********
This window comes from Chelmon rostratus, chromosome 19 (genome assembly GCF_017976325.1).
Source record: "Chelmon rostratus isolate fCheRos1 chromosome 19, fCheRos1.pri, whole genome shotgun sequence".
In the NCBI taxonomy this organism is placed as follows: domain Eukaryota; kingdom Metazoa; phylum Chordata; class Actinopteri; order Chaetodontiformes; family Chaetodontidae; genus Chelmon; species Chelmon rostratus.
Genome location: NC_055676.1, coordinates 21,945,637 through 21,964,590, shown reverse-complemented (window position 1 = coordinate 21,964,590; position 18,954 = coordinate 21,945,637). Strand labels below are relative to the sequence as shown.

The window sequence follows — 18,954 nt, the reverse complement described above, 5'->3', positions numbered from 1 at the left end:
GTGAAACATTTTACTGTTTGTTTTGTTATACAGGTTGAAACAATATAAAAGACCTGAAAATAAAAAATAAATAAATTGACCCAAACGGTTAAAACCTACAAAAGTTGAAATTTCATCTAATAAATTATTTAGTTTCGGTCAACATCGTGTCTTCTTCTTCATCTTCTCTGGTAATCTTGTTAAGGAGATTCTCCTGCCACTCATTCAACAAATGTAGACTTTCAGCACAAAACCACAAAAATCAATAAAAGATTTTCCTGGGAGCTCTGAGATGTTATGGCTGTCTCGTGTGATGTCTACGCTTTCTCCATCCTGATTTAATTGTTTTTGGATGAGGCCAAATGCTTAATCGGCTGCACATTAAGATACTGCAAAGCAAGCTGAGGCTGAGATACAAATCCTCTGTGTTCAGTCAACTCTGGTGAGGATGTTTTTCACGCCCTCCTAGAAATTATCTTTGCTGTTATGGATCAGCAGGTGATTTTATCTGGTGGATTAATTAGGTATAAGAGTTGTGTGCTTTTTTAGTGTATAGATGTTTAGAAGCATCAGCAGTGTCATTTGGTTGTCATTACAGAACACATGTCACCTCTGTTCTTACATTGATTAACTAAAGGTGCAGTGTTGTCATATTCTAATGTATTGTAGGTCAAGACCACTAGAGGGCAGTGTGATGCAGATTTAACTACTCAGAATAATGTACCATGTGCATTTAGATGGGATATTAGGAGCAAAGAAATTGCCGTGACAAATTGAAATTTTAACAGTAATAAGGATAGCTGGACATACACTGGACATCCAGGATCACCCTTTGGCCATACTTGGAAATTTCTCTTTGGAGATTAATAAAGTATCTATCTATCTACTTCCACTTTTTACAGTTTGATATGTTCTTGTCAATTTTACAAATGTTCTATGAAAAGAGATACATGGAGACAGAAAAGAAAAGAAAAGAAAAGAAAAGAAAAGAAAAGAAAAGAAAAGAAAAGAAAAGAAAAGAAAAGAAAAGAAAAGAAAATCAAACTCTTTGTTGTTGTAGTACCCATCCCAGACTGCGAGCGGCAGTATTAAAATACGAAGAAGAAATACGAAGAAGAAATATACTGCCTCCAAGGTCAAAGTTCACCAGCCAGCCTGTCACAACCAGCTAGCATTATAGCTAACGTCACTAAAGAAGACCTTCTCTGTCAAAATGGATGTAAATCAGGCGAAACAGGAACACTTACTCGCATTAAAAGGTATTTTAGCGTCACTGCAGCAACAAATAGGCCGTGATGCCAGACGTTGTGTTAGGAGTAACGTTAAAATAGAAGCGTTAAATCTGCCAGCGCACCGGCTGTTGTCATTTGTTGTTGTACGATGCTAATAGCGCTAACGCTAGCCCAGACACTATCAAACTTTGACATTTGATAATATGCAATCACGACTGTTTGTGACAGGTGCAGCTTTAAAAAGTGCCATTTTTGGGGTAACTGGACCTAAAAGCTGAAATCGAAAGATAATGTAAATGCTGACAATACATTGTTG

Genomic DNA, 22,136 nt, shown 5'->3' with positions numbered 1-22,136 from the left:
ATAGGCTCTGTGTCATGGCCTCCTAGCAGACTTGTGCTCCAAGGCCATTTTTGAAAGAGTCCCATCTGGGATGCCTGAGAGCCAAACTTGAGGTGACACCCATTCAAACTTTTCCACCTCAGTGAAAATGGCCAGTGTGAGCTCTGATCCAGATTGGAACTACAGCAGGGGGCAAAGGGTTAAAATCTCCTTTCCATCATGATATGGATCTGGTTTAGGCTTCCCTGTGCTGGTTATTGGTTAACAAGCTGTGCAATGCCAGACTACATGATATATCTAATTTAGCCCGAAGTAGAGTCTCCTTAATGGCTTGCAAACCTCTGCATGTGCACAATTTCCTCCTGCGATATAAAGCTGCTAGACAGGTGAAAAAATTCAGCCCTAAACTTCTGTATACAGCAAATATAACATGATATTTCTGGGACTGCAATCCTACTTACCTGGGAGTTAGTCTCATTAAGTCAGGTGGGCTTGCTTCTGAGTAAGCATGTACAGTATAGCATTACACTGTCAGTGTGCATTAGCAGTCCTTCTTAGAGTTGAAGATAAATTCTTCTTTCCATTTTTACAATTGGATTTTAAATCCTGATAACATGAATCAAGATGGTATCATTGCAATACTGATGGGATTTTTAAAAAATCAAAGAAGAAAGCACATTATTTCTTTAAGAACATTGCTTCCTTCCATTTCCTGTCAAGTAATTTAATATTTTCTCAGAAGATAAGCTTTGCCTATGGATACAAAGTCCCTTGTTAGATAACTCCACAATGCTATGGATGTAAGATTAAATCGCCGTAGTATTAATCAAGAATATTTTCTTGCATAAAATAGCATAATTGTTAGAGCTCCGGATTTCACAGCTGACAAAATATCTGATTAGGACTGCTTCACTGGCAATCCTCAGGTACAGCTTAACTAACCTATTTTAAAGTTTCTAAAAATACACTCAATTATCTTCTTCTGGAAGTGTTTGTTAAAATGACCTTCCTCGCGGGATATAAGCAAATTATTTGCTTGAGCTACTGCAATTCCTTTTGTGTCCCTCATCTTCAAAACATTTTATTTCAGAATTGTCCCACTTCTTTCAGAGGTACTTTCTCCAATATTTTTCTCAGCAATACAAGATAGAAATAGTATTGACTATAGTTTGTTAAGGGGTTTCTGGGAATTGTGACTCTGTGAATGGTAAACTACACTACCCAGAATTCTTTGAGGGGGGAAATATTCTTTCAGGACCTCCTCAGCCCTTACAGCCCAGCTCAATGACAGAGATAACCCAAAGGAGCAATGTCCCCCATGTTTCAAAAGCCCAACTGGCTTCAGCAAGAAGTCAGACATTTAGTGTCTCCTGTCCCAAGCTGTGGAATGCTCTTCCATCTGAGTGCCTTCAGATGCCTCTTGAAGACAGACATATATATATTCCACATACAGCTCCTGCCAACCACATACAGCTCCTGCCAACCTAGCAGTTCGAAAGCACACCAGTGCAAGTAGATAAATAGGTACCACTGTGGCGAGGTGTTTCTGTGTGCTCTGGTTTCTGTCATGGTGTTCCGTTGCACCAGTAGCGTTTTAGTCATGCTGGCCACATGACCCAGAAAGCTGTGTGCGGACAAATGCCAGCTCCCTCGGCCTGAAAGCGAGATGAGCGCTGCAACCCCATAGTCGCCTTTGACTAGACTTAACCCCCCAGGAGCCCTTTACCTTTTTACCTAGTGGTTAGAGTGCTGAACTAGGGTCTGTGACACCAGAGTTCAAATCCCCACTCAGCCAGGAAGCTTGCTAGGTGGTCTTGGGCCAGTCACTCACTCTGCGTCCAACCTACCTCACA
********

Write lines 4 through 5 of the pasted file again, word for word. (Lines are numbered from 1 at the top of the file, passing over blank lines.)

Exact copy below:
Genome location: NC_055676.1, coordinates 21,945,637 through 21,964,590, shown reverse-complemented (window position 1 = coordinate 21,964,590; position 18,954 = coordinate 21,945,637). Strand labels below are relative to the sequence as shown.

The window sequence follows — 18,954 nt, the reverse complement described above, 5'->3', positions numbered from 1 at the left end: